International champions seem to be a theme this year, as Canadian Chris Johnston grabbed the most recent title in pro fishing with his FLW Tour win at Florida's Harris Chain. In addition, Johnston's Canadian countryman, Jeff Gustafson, took 2nd at the same event. Such pushed the tally to over 150,000 U.S. dollars that the two hauled back over the border.
While we've seen numerous champions from all over the globe in the past, perhaps this recent dominance is the most important, as it signifies a monumental shift in competitive bass fishing. Now, the theory has undeniable proof.
As many regulars here will recognize, I'm hinting toward the shift in success from veteran, experienced competitors, toward younger tournament anglers armed with little more than desire and a revved-up laptop. As we've discussed, we're seeing a general pattern toward information gathering - and sharing - amongst the younger crowd, which is paying off in terms of wins.
Along with other members of the media, I first brought this to attention with the college-game dominance of our reigning world champions Jordan Lee and Justin Atkins. But now it seems things have evolved even further.
My reason for recognizing this transition as monumental is due to the most recent tournament's location more than anything. As anyone who's ever competed across the country can confirm, fishing in Florida is a whole new ballgame. Oftentimes, some of the most experienced, best anglers in the world fall flat on their faces when trying to solve the Florida puzzle, while lesser-known pros - especially those living in Florida - take down the big dollars.
There are likely several reasons for this. First, of course, is the supposed complexity of Florida fishing and the immediate jinx it seems to place on competitors who buy into it. From there, we can investigate the shallow, grass-filled habitat and understand how that may overwhelm a guy from, say, the Ozarks.
But what likely leads most anglers to a poor Florida finish is the misunderstanding of the environment itself and the incredible impact of fishing pressure. While I've spent a great deal of time sampling and comparing the bass fisheries from the North to those of Florida, I can say that - while Northern bass aren't necessarily easier to catch - they are in a much bigger hurry to eat.
For the most part, Florida bass seem to demand proper environmental conditions in order to feed, as if knowing that, as long as they wait long enough, those conditions are sure to come about. In addition, those same bass are fished for without rest year-round and that makes a big difference in their eagerness to bite.
The Harris Chain is a premier example of Florida waters frothed into oblivion nearly every day throughout the winter by tourists and tournament anglers alike; quite a difference from bass in, say, Canada, that may only get fished from June through October.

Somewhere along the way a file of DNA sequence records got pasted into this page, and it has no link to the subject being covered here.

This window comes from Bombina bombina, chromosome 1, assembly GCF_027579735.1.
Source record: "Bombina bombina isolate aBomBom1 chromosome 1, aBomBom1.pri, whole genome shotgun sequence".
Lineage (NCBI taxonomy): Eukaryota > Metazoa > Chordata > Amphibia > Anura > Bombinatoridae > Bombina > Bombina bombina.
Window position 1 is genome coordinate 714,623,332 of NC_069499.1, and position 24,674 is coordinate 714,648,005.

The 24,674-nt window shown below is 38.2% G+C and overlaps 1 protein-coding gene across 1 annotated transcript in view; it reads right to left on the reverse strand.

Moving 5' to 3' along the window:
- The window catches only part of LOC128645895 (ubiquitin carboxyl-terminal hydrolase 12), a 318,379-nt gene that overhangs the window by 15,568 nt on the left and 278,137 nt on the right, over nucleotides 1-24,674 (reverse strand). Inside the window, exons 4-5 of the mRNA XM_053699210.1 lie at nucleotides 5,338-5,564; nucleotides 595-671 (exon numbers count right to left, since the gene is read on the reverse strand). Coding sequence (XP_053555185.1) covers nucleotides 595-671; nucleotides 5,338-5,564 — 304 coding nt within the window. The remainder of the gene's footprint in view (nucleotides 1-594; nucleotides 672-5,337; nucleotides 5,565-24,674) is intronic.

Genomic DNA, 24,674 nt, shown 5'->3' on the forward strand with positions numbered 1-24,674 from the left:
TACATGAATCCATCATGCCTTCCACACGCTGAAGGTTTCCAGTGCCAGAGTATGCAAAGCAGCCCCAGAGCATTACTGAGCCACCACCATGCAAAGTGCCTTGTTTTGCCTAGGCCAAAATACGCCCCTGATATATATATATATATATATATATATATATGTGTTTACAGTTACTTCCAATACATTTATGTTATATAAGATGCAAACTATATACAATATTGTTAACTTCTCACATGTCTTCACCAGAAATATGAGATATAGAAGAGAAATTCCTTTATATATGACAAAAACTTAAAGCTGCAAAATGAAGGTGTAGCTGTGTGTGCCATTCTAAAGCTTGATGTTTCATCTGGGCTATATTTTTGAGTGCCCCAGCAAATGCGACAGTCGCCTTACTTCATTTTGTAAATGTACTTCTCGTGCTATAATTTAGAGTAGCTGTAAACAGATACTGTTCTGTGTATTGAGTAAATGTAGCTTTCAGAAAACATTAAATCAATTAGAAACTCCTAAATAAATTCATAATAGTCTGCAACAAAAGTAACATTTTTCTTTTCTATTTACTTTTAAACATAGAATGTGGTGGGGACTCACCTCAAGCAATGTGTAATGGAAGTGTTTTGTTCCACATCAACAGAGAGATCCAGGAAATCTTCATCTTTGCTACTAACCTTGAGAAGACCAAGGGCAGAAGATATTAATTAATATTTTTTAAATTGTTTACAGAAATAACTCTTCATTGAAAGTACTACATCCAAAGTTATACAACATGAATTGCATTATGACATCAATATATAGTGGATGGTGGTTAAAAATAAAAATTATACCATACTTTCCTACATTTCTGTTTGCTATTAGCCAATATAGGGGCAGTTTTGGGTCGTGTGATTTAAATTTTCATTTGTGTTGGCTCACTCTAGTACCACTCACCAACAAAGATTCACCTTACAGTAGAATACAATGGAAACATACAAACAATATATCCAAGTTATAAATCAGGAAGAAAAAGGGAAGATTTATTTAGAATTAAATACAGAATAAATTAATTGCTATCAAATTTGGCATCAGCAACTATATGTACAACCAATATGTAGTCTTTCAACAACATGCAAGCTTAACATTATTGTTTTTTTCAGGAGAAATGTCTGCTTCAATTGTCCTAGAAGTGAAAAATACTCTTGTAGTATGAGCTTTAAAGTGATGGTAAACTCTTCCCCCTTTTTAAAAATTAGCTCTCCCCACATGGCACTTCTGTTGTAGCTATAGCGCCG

So therefore, after review of the complexity of the bass fishing game in Florida, and understanding how it regularly baffles some of the most experienced tournament anglers in the world, and recognizing how completely different it is from many areas of the North, I must ask: How in the world do a couple of Canadians drive 18 hours and beat guys like Glenn Browne, the McMillan brothers, Larry Nixon and Anthony Gagliardi?
The answer lies in the shift.
First off, let's be clear: the Johnston boys and "Gussy" Gustafson are far from rookies. Each began their competitive careers at a young age, and has put their time in fishing various circuits across North America. None, however, have one iota of experience in Florida when compared to the others mentioned.
Therefore, we must trust that their overall approach to the game has evolved to a point where it can be counted on to be a relevant recipe for success, one that we continue to see repeated across the board.
But which aspect of the details gets the greatest credit for championship success? Is it pre-tournament research, networking with buddies in practice, or the all-in approach to a competitive career, sacrificing every other aspect of life?
The answer is yes.
All these variables and more are responsible for this success. It's one we're seeing repeated over and over in competitive fishing, and one that will completely change the way every competitor approaches tournament fishing.
Because the writing, you see, is on the wall - more now than ever. Adapt, or fall to the back.
(Joe Balog is the often-outspoken owner of Millennium Promotions, Inc., an agency operating in the fishing and hunting industries. A former Bassmaster Open and EverStart Championship winner, he's best known for his big-water innovations and hardcore fishing style. He's a popular seminar speaker, product designer and author, and is considered one of the most influential smallmouth fishermen of modern times.)